Sigma Phi Epsilon is committed to “Building Balanced Men” as they navigate the most transformative time in their lives, their college years. Establishing, sustaining and expanding SigEp’s vital partnership with its host institutions is the key to creating an educational experience that enables our brothers to be their best.  SigEp strives to:

  • Complement the classroom and campus experience
  • Engage academic faculty and professional staff in the experience
  • Prepare young men for life after college

Complement the classroom and campus experience

A majority of college men will spend approximately 19,200 hours, the equivalent of 800 days, outside of the classroom during four years on campus.  And it increases from there for those who need more time to complete their degree. That unstructured, out-of-classroom time has become a challenge for today’s young men who leave a highly structured and supervised high school lifestyle to face the many distractions and tough choices that college can bring.  A number of trends show that college men are falling behind in taking advantage of their college experience.

  • College men study less, miss class more, and complete homework less often than women (Kellom, 2004; Sax & Arms, 2004).
  • Women now earn the overwhelming majority of campus academic honors and do better on standardized tests than their male counterparts (Kimmel, 2004).
  • Men have a higher probability to be dismissed from college for academic reasons, and are less likely to graduate than women (Evelyn, 2000; Adebayo, 2008).
  • College men are less likely to participate in extracurricular activities or volunteer in their community (Kimmel, 2004).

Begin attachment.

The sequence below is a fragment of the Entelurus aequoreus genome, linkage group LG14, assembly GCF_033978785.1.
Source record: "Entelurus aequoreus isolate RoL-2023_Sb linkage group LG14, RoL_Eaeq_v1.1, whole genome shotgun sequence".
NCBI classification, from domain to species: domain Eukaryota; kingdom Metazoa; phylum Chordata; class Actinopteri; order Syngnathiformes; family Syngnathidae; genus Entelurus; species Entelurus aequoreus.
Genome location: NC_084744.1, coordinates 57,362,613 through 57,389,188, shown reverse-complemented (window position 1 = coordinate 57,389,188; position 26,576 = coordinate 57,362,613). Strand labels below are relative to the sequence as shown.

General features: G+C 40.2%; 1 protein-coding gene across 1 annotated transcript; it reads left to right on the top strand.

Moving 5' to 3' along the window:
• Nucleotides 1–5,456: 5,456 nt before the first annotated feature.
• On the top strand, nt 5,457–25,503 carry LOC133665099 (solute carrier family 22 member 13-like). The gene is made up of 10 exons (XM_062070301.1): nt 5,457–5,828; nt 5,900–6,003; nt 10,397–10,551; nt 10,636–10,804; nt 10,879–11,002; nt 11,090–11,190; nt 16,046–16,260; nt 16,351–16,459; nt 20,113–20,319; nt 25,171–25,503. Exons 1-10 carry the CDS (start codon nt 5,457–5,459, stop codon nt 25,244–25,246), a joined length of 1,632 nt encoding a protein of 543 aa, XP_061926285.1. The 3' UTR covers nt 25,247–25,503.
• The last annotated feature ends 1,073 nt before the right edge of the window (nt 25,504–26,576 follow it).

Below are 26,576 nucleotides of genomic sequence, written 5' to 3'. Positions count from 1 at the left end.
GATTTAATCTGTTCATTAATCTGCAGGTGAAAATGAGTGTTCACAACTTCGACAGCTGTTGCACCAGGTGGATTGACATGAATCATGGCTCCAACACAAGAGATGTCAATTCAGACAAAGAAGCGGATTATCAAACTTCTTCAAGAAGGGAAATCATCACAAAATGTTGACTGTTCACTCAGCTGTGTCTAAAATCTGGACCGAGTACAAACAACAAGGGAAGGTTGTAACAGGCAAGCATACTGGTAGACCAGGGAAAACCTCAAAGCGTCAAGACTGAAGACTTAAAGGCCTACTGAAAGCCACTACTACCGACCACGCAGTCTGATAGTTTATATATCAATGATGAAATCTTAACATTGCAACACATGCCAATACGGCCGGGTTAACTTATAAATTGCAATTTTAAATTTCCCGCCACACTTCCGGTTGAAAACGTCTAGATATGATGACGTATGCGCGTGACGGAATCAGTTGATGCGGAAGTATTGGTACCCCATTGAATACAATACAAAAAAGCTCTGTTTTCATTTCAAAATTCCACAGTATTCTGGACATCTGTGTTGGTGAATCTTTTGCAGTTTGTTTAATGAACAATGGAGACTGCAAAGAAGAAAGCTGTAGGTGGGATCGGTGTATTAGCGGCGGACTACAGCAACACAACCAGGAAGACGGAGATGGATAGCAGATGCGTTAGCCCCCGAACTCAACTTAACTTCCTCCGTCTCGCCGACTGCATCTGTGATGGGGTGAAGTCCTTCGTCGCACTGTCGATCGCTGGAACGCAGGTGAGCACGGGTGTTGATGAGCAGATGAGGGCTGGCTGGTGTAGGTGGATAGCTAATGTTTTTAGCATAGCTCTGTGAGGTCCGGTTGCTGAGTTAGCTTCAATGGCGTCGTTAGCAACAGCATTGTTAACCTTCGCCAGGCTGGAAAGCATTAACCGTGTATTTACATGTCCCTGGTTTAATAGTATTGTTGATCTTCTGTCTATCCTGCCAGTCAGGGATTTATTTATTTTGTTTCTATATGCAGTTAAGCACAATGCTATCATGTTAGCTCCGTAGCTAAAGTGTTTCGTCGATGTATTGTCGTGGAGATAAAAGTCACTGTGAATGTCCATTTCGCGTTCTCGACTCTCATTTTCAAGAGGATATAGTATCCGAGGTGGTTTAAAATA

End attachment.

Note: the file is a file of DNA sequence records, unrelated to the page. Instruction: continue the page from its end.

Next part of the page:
• College men engage in more risky behaviors than college women do, such as alcohol abuse, driving, sex, drug abuse, carrying weapons, and fighting (Courtenay, 2004).
  • Among depressed college students, men are more likely to withdraw socially, try to talk themselves out of depression, and/or commit suicide (Courtenay, 1998).

The research suggests that college men, on the whole, are not making the most of the resources available to them and may be missing critical opportunities to learn vital personal and professional life skills. Skills such as critical thinking, time management, cultivation of relationships, identity formation, ethical decision making, self-awareness, conflict resolution, leadership, and perseverance need attention.

This trend has not escaped the higher education community.  While colleges and universities are doing what they can to provide an extra-curricular experience, dramatic cuts in federal and state funding have forced campuses to curtail the kind of outside-the-classroom programming that helps ensure a graduate’s future success.

Now, more than ever, SigEp has the ability to impact the college male experience.  As a Fraternity, we must embrace this opportunity to complement the learning offered in the classroom and on campus to create an experience where:

  • a brother’s grades are higher
  • a brother’s leadership and social skills are more honed
  • a brother’s problem-solving skills are sharper
  • a brother’s commitment to community is deeper
  • a brother’s persistence to graduate is greater
  • a brother’s capacity to confidently transition into adult life is better

SigEp offers an experience that integrates academic excellence and personal development to prepare members for life after college.